Struggling Teams Stare Into Dugout
BALTIMORE - John Gibbons has become a manager in the middle of a season, has been fired during a season and had an up-close look at this season's first managerial change last week.
"Who knows?" the Kansas City Royals bench coach says of the potential impact of an in-season change. "But look what happened with Colorado last year."
The Rockies went 74-42 after replacing Clint Hurdle with Jim Tracy in May and reached the playoffs, which was on the Royals' minds when they traded Trey Hillman for Ned Yost last week.
Nobody's predicting playoffs for the Royals, 15-24 and last in the American League Central. But they won two of Yost's first three games against the Chicago White Sox, a team that is also a candidate for a change.
The players "are a bit more relaxed," Yost says. "What they were trying to not let happen happened. They were putting a lot of pressure on themselves."
Other places where managers are feeling pressure:
- White Sox general manager Ken Williams answered with a brisk "yes" when asked via text message Saturday by the Chicago Sun-Times if he was losing patience with his team, which dropped to 15-22 Sunday. "He's entitled to say and have the opinion," manager Ozzie Guillen said. "And I don't blame him to feel that way."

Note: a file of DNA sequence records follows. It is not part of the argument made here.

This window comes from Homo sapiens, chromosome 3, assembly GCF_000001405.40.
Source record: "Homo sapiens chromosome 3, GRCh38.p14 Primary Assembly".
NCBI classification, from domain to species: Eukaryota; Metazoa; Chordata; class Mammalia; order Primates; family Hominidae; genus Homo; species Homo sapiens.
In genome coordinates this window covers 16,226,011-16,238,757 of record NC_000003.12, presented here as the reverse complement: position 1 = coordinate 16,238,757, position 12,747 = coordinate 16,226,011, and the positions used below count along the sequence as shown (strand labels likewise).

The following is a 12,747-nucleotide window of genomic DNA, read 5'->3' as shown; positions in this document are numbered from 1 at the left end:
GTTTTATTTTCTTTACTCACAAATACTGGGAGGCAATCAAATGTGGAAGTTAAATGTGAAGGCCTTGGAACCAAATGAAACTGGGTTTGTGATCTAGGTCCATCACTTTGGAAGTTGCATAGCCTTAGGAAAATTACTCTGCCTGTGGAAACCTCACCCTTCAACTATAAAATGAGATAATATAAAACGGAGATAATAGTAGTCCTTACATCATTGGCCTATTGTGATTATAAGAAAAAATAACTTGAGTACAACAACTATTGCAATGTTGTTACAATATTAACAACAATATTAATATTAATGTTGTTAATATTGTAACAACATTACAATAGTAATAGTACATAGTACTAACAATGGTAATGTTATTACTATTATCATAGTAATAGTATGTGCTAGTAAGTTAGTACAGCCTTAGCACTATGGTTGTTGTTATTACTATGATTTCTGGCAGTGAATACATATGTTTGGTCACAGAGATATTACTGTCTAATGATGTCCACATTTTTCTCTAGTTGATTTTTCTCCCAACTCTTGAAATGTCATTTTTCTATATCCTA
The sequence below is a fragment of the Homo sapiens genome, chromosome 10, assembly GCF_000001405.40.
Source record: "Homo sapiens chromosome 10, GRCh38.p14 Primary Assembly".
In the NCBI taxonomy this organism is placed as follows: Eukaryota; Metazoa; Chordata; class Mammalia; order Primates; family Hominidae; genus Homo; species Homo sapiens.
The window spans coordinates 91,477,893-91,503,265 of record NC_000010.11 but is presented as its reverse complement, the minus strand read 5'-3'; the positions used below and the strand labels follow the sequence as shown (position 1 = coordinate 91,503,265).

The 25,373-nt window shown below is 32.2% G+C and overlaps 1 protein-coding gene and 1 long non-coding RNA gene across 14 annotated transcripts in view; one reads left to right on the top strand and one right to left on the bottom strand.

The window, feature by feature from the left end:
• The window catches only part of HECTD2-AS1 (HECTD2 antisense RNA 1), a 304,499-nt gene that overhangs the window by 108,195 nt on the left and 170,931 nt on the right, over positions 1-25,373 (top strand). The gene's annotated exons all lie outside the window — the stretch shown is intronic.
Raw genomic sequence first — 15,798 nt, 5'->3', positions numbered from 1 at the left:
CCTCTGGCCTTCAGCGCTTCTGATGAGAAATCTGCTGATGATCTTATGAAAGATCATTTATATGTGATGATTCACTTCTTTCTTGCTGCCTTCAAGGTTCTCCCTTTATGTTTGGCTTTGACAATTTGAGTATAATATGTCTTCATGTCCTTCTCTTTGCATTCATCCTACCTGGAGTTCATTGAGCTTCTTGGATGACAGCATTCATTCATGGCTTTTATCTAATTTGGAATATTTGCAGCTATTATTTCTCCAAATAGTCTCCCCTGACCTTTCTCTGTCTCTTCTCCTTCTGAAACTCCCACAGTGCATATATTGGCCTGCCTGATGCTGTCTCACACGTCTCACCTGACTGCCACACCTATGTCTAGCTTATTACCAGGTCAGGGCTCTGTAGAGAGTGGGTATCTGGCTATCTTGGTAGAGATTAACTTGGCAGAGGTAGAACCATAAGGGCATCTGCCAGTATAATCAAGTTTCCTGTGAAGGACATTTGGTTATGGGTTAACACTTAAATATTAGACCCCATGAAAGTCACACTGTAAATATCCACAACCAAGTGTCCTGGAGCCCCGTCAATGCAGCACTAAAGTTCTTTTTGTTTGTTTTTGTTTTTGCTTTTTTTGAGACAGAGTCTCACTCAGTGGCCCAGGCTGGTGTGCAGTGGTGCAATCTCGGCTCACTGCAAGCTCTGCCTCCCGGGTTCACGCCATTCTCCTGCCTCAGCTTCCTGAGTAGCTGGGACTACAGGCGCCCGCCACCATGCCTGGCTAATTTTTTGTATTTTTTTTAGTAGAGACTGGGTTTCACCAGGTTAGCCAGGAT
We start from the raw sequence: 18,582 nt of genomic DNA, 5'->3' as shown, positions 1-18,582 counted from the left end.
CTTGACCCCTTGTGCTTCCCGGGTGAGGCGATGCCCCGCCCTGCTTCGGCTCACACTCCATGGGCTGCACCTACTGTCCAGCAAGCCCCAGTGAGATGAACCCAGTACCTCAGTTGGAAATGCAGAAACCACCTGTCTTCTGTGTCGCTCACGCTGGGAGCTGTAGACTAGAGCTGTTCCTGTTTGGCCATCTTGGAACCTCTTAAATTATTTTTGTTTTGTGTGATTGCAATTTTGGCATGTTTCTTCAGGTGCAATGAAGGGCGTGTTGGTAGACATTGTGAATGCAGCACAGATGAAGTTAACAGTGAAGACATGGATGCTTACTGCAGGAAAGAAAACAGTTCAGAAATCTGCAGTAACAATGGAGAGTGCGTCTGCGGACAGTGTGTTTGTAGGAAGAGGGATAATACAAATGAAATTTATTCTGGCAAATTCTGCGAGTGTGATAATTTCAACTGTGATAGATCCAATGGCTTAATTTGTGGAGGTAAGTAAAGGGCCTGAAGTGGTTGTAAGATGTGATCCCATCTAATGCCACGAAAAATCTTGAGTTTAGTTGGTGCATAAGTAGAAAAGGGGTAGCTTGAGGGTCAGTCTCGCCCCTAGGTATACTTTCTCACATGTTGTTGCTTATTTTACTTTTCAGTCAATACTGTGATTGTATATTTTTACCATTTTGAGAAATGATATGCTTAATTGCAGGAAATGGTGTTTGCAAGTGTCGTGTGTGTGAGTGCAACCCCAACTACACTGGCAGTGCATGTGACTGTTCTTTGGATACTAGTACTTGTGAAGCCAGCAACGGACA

- The Chicago Cubs were 16-22 entering Monday, and Lou Piniella is dealing more with his frustration than with pressure from the front office. "We need to win," he told reporters. "Then everybody will be happy."
- In New York, a back-page headline in Monday's New York Post blared, "Fire Manuel." That's Jerry Manuel, whose Mets sank to last in the National League East after losing four in a row at the Florida Marlins.
- The Baltimore Orioles' 12-27 record is the worst in the majors, but GM Andy MacPhail says he is more focused on improving the offense than on firing Dave Trembley.